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Oil falls after Trump pressures OPEC to offset Iran sanctions

An oil platform of Petrobras floats in the Atlantic Ocean, near the Guanabara Bay, in Rio de Janeiro.

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Oil prices fell on Monday, prolonging a decline on Friday that ended weeks of recovery after President Donald Trump demanded that OPEC's producer club increase production to ease the impact of US sanctions on Iran.

Brent crude futures were at $ 71.59 a barrel at 0840 GMT, down 56 cents, or 0.78 percent, from the last close.

US West Texas Intermediate (WTI) futures were at $ 62.93 a barrel, down 37 cents, or 0.58 percent, from the previous deal.

Both benchmarks fell about 3% in the previous session. Trump said on Friday that he told the Organization of Petroleum Exporting Countries (OPEC) to cut oil prices.

"Gas prices are falling, I called OPEC, I said that you have to take them down, you have to take them down," Trump told reporters.

"I have spoken to Saudi Arabia and others about the increased flow of oil," he said on Twitter.

Trump's comments triggered a selloff, putting at least one temporary ceiling on a 40 percent rise in oil prices since the beginning of the year. The demonstration strengthened in April after Trump tightened sanctions on Iran by ending all the exemptions that large buyers, especially in Asia, had previously had.

Traders said the market is shifting its focus to OPEC-led supply cuts, led by the world's biggest exporter, Saudi Arabia.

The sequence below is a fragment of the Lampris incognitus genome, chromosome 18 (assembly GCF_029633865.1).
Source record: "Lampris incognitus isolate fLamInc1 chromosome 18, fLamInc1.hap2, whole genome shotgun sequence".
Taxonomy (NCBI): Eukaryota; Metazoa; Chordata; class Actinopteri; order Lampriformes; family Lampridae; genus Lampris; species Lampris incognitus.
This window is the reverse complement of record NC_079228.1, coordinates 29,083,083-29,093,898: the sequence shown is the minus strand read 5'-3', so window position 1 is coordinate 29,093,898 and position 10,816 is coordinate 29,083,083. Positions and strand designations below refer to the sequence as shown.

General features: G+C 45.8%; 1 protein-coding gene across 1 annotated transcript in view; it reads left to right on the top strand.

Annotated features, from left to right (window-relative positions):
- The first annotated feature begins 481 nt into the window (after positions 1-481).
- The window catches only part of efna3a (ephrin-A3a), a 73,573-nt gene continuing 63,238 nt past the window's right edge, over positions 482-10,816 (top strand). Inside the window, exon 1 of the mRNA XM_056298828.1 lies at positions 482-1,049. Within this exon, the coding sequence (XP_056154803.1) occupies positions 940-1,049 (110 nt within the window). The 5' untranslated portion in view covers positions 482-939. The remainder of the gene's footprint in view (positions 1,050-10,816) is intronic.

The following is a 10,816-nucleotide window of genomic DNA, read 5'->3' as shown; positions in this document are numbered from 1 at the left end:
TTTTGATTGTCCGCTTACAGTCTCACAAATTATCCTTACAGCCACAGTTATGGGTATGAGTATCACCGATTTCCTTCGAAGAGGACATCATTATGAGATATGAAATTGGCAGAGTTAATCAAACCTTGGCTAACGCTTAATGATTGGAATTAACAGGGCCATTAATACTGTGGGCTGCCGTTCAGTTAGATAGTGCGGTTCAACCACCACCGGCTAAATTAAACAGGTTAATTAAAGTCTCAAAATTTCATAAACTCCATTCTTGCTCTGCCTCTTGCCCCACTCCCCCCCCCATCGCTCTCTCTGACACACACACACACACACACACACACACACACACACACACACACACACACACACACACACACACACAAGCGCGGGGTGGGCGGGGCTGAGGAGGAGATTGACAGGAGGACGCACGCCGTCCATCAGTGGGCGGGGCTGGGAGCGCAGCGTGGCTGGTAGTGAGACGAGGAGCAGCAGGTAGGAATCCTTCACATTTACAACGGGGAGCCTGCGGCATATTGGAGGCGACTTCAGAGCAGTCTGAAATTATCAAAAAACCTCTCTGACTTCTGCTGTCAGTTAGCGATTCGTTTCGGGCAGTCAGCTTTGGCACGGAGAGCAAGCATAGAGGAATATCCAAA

"We are of the opinion that Saudi Arabia is going to increase production as early as May, something they would probably do anyway until summer," ING Bank said. "The Kingdom could increase production by 500 million barrels per day (bpd) and still be in compliance with the OPEC + agreement for the month of May."

The cuts were backed by some non-OPEC producers, especially Russia, but analysts said that such cooperation could not last beyond a meeting between OPEC and its other allies, a group known as OPEC +, scheduled for June.

Russia said it will be able to meet China's oil demand needs while Beijing tries to replace the imports it normally receives from Iran.

"Russia seems to have every reason to resume production levels and the baseline scenario should begin to be (that) we will not see OPEC + agree to extend production cuts, with adjustments to cover Iran's shortfall," said Edward Moya, senior analyst at OANDA futures brokerage.

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